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A look at the challenges of designing protective clothing for fire fighters.

The garments are made from a composite Kevlar/Nomex bi-weave fabric that is both strong and flame resistant. When the fibres are exposed to high temperatures, they separate, forming small air pockets that give greater thermal protection.

The garments are cut by automatic machines from a template stored on a computer. The components are then stitched together on the factory floor, before facing a final destructive testing phase. A special sensor covered mannequin is dressed in the uniforms and torched in a flame filled chamber.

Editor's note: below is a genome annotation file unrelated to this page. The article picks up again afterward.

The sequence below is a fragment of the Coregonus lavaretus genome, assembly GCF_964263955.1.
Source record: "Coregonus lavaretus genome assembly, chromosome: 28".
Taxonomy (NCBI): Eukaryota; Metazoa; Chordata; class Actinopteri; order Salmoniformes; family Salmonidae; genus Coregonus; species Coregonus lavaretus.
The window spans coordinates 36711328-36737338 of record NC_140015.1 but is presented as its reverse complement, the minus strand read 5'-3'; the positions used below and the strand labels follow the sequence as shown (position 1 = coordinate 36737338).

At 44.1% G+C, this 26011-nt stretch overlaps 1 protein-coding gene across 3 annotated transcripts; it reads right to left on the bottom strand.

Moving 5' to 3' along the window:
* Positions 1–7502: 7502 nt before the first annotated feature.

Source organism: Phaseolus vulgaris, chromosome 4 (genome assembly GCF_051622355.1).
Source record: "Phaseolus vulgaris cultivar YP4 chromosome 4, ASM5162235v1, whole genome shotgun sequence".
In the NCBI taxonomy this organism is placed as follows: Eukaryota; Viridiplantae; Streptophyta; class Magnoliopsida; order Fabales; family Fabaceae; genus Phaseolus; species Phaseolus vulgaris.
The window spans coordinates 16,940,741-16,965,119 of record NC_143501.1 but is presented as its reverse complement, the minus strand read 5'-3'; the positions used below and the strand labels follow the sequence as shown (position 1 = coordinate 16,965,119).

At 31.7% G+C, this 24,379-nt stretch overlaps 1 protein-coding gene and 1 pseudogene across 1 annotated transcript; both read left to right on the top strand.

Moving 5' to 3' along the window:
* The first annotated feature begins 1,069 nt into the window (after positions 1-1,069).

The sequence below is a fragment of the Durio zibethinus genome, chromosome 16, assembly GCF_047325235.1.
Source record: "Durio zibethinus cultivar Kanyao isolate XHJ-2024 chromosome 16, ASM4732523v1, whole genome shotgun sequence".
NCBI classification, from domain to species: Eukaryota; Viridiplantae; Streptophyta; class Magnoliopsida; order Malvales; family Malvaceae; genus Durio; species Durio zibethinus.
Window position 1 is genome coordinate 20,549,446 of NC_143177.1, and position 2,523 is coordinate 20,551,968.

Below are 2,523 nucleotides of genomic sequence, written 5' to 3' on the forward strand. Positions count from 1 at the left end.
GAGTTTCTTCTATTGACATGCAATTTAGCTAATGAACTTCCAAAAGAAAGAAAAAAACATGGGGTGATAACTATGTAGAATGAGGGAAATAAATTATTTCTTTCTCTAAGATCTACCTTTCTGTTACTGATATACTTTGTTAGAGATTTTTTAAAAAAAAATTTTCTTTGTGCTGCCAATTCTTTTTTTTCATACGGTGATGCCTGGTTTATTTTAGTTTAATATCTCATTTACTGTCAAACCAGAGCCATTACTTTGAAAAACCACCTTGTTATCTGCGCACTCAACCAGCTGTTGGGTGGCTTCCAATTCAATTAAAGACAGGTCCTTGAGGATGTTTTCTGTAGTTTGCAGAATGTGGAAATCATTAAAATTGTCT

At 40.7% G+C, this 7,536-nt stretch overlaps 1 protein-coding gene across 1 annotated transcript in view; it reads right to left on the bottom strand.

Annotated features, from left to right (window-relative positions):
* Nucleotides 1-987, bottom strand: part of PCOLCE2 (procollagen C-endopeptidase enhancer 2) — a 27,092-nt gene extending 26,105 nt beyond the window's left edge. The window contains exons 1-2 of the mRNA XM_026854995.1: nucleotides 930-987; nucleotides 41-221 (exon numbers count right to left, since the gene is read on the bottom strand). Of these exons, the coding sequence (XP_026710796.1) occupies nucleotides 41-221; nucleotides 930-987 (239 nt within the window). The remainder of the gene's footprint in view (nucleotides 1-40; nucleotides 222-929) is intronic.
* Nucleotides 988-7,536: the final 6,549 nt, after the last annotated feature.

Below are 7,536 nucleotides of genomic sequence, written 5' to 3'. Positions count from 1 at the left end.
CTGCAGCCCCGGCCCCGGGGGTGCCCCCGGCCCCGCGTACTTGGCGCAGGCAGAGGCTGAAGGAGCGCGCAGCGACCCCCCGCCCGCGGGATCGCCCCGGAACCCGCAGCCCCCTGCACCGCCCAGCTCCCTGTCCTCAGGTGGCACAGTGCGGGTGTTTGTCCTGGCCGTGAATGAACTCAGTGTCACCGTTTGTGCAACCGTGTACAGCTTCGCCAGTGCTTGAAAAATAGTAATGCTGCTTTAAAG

This clip is from:
First broadcast:
5 March 2009

Classroom Ideas

This could be used to study how to design and make a product, considering the properties of textiles and fire-proofing. The weaving process and the testing process incorporating destructive testing could be highlighted. The advantages of multi-layer systems for fabrics could be also be explained.

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